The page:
Tomato Beer

I was recently in Chicago for a business trip.  The good?  I was visiting Chicago, a fantastic food town. The bad? I was there for work, so my time wasn’t my own.  I didn’t have much hope for squeezing in any foodie pursuits, perhaps I could find a great dinner for my one free night, but forget about doing any exploring or discovering.

So, on Tuesday night I had an amazing Italian meal at Trattoria #10 and happily closed the book on the foodie part of this trip.  The next day was a morning of meetings then rooftop seats at the Cubs game.  Fun? Yes.  Foodie? No.

Like falling in love, finding good foodie often happens when you least expect it.  There, at Murphy’s Bleachers after the Cubs game I tasted, for the first time ever, Tomato Beer.  Fifty percent tomato juice, fifty percent beer.  Tomatoey, tangy, rich but lighter than straight tomato juice and refreshing after a hot afternoon in the sun.

Tomato Beer, Red Beer, Beer Bloody Mary, Red Rooster, Red Eye, Bloody Beer, Michelada, disgusting — call it what you will, but don’t call me late for cocktail hour.

The origins of Tomato Beer are as murky as the drink itself.  I was introduced to it by two hunters who claim that Tomato Beer is a western, hunting trip drink — to be clear, drank only after coming in from the field, woods or blind.   A University of Kansas alumna tells me that Red Beer was very popular on KU’s campus, Rock Chalk, Tomato, Jayhawk? A Kentuckian told me that this was a Southern drink.  Since so many tasty spirits and cocktails come from the South, this isn’t unfathanable.

For the true origins of tomato beer we need to head a little further south than Kentucky, we need to keep going until we hit Mexico.  According to Wikipedia — tomato beer is a version of a Michelada, or Mexican beer cocktail made with lime juice, spices and/ or juice.

Too lazy to mix your own Red Beers at home?  No worries, you can buy the beer cocktail already mixed.  I haven’t tried these pre-made versions but Tom Gates did, I think his photos say it all.  There is also a pizza beer being sold if you really develop a taste for this cocktail.

I was told that tomato beer was just tomato juice and beer — V8 is not regulation.  I was also asked to keep this treat to myself — to not ruin the purity of this simple, fortifying drink.  Well, I can’t keep a good foodie thing to myself so, even though my safety may be at risk (remember, it was hunters who shared this with me), I’m sharing this cocktail with you, dear readers.  I’ll keep half of my promise and only savor Tomato Beer in its purest form – just tomato juice and beer.   But if you’d like to experiment a bit, here are some popular variations.   Ratios are to taste ranging between 50/50 to 5 to 1 beer to tomato juice:

Clamato: Beer, tomato juice, clam juice

Cubana: Beer, Worcestershire sauce, tabasco sauce, chile and salt.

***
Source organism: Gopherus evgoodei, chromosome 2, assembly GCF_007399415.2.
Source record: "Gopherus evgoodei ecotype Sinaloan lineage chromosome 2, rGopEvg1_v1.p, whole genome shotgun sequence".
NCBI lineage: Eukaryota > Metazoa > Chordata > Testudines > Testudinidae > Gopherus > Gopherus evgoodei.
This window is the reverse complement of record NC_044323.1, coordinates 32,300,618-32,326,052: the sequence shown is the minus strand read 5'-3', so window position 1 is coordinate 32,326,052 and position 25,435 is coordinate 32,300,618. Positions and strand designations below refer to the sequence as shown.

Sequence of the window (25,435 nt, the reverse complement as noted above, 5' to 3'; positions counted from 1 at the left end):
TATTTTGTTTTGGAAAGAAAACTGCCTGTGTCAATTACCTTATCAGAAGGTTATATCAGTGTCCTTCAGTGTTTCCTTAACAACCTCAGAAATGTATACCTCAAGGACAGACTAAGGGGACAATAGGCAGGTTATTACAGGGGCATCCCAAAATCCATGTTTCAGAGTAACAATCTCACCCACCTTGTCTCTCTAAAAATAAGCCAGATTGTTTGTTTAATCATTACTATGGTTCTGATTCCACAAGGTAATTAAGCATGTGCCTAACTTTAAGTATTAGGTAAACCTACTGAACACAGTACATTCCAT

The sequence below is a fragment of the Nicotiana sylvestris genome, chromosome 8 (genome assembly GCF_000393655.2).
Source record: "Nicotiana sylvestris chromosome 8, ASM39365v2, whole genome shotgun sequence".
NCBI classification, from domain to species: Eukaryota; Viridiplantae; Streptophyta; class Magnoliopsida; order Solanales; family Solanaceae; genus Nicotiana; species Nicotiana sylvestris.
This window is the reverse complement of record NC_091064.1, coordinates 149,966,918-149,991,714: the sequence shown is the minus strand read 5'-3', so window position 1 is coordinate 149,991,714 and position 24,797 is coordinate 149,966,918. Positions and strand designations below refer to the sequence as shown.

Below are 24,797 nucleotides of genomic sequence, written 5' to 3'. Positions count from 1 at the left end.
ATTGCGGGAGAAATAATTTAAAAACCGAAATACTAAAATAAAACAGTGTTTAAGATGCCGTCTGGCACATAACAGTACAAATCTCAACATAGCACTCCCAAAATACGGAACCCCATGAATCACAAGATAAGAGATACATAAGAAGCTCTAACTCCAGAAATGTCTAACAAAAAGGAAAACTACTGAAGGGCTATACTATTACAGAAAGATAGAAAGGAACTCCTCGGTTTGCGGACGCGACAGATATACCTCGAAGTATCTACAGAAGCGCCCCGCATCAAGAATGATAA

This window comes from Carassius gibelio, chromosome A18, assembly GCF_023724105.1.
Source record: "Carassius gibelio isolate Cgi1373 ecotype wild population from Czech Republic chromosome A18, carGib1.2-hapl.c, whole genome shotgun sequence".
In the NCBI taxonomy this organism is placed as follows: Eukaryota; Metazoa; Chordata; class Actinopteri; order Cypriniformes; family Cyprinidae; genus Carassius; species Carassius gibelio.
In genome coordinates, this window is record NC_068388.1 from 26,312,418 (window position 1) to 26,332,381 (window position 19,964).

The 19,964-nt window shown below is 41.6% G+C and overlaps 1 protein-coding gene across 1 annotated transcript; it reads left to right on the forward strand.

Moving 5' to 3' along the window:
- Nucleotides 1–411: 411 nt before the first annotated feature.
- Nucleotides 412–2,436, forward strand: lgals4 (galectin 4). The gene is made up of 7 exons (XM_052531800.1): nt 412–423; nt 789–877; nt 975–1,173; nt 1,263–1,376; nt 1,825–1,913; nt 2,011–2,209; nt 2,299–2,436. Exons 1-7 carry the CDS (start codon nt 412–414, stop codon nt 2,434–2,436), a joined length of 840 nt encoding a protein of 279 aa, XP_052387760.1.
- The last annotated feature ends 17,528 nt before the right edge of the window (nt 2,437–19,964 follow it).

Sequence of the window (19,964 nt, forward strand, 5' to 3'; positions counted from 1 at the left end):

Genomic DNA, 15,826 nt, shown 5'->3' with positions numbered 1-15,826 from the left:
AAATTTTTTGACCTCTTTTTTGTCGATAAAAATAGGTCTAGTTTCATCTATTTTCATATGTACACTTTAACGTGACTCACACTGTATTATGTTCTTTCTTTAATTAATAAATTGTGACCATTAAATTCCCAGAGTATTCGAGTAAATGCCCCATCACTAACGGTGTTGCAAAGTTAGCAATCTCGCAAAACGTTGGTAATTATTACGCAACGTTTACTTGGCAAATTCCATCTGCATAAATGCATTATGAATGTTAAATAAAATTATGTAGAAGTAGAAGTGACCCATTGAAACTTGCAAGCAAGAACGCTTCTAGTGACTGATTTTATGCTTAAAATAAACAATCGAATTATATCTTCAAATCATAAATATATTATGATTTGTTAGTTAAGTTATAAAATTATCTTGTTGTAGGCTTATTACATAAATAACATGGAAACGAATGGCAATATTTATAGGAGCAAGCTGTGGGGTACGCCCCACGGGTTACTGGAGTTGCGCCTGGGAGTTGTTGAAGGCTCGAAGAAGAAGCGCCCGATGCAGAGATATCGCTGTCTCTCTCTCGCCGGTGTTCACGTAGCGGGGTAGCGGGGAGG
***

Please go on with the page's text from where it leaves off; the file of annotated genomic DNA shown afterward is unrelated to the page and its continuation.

Chelada: Beer, lime and salt.

Beer Bloody Mary: Beer, tomato juice, dash of Tabasco, dash of Worcestershire

Red Eye: A shot of tomato juice to ale or lager

Ruddy Mary: Shot of tomato juice, ale or lager, splash of Tabasco

P.S. – Need more to fill your craving for Tomato Beer?  My friend Casey at Good.Food.Stories. posted today on Bloody Beer —  dual Tomato Beer postings? Coincidence or could Casey and I actually be on trend? Developing…

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6 responses to “Tomato Beer

  1. MIND MELD! I just wrote this SAME POST yesterday to run tomorrow… will you hate me if I still run it? (and let me tell you, writing about beer when you’re stuck behind a computer for 8 hours is pure torture.)

  2. HA! That’s hysterical. No, I could never hate you. Post it and I’ll add a P.S. and link to you. Can’t wait to read your post! Hope today went great at the NYBG.

  3. Pingback: Good. Food. Stories. » The Bar Cart: Bloody Beer

  4. Michelada’s are not my favorite type of beer. I had recently tried one, and I couldn’t get past the flavor of the drink. Some of those other combinations sound very interesting though.

  5. I once worked at a food show and sampled bloody mary mix for two days straight. You can’t imagine anything more boring. The only conversation I had was people asking me if I had any vodka or beer. I’ve yet to try this combination, even after all that!

    And yes, you and Casey are always on trend in my book! 🙂

  6. Red beer was also common and popular at Kansas State, and other Big Eight schools. You could get pitchers of red beer, or you might be served a glass of beer and a little can of tomato juice (no V-8, no lime, no salt rims). I moved from Kansas to Illinois in 1971 and don’t recall having red beer after that anywhere, but I wasn’t a big beer drinker. In Kansas, in those days, you could get 3.2 beer at the age of 18, but no other drinks — so once I hit 21 my palate branched out.

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